Dr James noted that in a recent UK study, solicitors asking clients about leaving a gift to charity got twice the number of commitments. But when the line ‘Many of our customers like to leave a gift to charity. Are there any causes you’re passionate about?’ was added to the study, the response was triple that of those who were not asked.

Death is not a conversation starter

Looking for a receptive audience at a seminar focused on estate planning? Don’t start the conversation with death. “If you lead with death, you’re going to have a relatively small audience that will stay with you to hear the message,” advised Dr James.

What’s better, he suggested, is to start the topic with other relevant topics of interest and, along the way, include the information that relates to estate planning and gifts in wills. “I found this out from personal experience when I tried to give a seminar on estate planning to supporters of the non-profit organisation to which I was consulting at the time. I joke that the two people who attended said the seminar was good. What I did later was change the title of my seminar from estate planning to ‘Christians and the law.’ I led in with topics like civil liberties and senior citizen concerns, and then introduced estate planning and legal issues related to this towards the end of my talk. The attendance was much greater and people were more responsive to the message.”

A little guerrilla marketing doesn’t hurt

You might tell a story about a donor and the exciting things going on at your organisation, but then you slip in a sentence or two about a person connected to the organisation who’s leaving a gift in their will to the charity. Dr James calls this “the hit-and-run approach, not necessarily a standalone piece, but something that you can sprinkle about in a variety of ways and formats.”

Tell three stories, then… shut up!

When talking to a potential bequestor, Dr James suggests you tell three stories about your organisation and then pause to observe the reaction to your information.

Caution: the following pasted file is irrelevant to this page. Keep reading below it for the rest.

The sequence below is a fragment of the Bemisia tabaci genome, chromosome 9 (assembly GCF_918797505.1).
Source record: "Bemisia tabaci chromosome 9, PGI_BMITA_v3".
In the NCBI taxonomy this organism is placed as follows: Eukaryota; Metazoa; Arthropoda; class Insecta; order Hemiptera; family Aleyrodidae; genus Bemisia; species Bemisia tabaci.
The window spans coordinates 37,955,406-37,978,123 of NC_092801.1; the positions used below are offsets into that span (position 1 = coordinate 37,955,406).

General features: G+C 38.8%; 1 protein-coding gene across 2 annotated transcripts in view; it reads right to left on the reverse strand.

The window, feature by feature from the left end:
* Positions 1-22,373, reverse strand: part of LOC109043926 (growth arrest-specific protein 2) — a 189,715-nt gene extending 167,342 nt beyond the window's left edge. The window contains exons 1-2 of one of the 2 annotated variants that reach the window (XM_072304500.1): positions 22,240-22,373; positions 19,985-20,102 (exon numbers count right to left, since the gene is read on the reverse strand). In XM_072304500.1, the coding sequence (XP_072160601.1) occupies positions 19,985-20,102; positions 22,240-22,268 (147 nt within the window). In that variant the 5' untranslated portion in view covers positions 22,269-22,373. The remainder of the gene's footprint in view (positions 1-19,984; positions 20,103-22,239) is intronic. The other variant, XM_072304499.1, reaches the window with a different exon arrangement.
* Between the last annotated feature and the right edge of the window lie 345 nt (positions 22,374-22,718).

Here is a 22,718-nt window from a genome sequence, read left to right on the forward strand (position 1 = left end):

“Inevitably in a conversation, the person will ask what’s new at your organisation. If I were talking to an alumnus of Texas Tech, I might start with something like: ‘We have a new building on campus with new residence halls and nice-looking facilities. The second point might be: I hope the football season will be better this year with the coach putting new strategies in place.  For the final point I’d say: And Mary Smith just did a great thing. You might remember her, she was in your year, wasn’t she?’ Then I’d talk about how Mary has left a gift in her will to be used for a scholarship for our financial planning students. After that, I’d take a sip of my drink, shut up and see what the response is. 

This approach allows the person, if desired, to open a conversation about a gift in a will.  If the person isn’t ready for the conversation, he or she might say, ‘So…that new building on campus: where do I park?’ You might think you failed, but you haven’t.  Sharing a story about a similar person who has planned a gift in a will is the most powerful strategy we have ever tested for shifting people’s attitudes towards making their own gift.  So, this is a win either way,” he said.

We, the living